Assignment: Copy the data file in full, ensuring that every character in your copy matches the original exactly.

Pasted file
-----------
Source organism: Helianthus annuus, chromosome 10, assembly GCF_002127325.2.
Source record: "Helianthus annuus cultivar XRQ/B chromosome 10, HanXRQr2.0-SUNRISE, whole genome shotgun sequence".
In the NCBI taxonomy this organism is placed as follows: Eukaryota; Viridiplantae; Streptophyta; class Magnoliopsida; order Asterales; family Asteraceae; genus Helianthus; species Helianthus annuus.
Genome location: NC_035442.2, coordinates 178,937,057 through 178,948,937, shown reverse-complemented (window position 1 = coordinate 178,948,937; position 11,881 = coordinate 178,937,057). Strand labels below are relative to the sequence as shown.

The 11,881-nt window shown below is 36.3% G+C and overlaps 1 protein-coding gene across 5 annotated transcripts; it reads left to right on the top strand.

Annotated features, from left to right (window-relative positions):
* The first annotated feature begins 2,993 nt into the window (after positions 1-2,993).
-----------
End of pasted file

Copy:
Source organism: Helianthus annuus, chromosome 10, assembly GCF_002127325.2.
Source record: "Helianthus annuus cultivar XRQ/B chromosome 10, HanXRQr2.0-SUNRISE, whole genome shotgun sequence".
In the NCBI taxonomy this organism is placed as follows: Eukaryota; Viridiplantae; Streptophyta; class Magnoliopsida; order Asterales; family Asteraceae; genus Helianthus; species Helianthus annuus.
Genome location: NC_035442.2, coordinates 178,937,057 through 178,948,937, shown reverse-complemented (window position 1 = coordinate 178,948,937; position 11,881 = coordinate 178,937,057). Strand labels below are relative to the sequence as shown.

The 11,881-nt window shown below is 36.3% G+C and overlaps 1 protein-coding gene across 5 annotated transcripts; it reads left to right on the top strand.

Annotated features, from left to right (window-relative positions):
* The first annotated feature begins 2,993 nt into the window (after positions 1-2,993).